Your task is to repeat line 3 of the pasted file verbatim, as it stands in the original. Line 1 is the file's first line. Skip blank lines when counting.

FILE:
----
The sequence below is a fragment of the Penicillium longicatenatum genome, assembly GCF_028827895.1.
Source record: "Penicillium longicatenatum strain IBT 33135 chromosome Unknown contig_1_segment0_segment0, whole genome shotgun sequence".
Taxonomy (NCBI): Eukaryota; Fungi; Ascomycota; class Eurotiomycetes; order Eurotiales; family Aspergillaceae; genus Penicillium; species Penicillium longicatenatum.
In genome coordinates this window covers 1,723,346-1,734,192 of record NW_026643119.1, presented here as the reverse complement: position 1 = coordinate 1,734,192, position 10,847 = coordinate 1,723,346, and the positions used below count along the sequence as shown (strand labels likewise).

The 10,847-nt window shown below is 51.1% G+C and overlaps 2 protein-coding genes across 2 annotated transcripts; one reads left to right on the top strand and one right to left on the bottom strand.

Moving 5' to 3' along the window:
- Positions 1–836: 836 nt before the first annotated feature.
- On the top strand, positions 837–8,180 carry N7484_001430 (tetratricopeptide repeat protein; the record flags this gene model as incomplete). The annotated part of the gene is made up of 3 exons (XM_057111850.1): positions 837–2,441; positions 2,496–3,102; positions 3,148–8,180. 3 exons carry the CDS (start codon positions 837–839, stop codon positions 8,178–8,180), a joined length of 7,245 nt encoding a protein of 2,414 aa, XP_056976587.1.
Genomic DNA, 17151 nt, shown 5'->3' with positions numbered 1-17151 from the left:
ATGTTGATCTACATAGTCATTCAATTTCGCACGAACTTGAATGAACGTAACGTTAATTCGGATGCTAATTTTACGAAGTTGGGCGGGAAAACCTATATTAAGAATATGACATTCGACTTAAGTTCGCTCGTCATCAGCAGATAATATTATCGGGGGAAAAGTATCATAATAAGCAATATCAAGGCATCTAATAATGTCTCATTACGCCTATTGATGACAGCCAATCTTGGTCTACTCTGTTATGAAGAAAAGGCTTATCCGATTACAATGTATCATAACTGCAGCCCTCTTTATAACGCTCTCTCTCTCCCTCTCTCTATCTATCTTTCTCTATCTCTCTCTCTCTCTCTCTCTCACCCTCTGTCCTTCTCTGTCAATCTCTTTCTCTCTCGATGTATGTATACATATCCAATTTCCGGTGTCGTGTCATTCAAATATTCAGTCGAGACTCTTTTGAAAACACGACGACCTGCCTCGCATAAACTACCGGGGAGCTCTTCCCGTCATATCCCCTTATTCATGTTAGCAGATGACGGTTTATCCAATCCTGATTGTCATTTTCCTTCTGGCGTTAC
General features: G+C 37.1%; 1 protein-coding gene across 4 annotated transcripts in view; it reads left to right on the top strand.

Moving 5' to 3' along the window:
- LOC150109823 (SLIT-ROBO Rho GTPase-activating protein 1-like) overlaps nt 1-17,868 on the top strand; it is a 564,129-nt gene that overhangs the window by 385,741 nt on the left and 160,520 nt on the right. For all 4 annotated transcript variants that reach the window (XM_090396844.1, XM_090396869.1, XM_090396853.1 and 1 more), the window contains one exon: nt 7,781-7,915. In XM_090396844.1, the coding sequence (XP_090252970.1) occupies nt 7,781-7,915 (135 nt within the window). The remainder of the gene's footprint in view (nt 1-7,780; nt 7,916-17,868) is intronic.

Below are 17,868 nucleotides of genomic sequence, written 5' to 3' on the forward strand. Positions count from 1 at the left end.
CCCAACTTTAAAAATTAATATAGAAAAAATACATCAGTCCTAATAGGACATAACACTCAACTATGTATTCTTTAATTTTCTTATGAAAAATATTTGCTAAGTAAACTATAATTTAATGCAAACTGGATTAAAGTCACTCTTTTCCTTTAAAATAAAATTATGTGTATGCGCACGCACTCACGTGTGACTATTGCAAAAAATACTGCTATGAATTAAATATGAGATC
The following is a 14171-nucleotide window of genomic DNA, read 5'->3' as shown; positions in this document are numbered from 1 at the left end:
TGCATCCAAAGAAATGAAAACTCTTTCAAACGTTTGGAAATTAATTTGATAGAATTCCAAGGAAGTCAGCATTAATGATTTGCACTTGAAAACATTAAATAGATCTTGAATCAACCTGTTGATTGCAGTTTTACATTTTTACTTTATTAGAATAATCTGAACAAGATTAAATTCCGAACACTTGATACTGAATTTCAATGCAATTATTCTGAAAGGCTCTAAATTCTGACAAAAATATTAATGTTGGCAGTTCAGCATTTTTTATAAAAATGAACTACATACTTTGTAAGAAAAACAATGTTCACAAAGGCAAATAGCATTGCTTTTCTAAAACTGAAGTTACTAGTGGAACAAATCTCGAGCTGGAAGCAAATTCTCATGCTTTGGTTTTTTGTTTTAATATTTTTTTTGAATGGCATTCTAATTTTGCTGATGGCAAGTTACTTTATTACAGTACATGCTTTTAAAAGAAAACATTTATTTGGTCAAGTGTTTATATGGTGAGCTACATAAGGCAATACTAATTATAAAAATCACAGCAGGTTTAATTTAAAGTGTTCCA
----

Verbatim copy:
Taxonomy (NCBI): Eukaryota; Fungi; Ascomycota; class Eurotiomycetes; order Eurotiales; family Aspergillaceae; genus Penicillium; species Penicillium longicatenatum.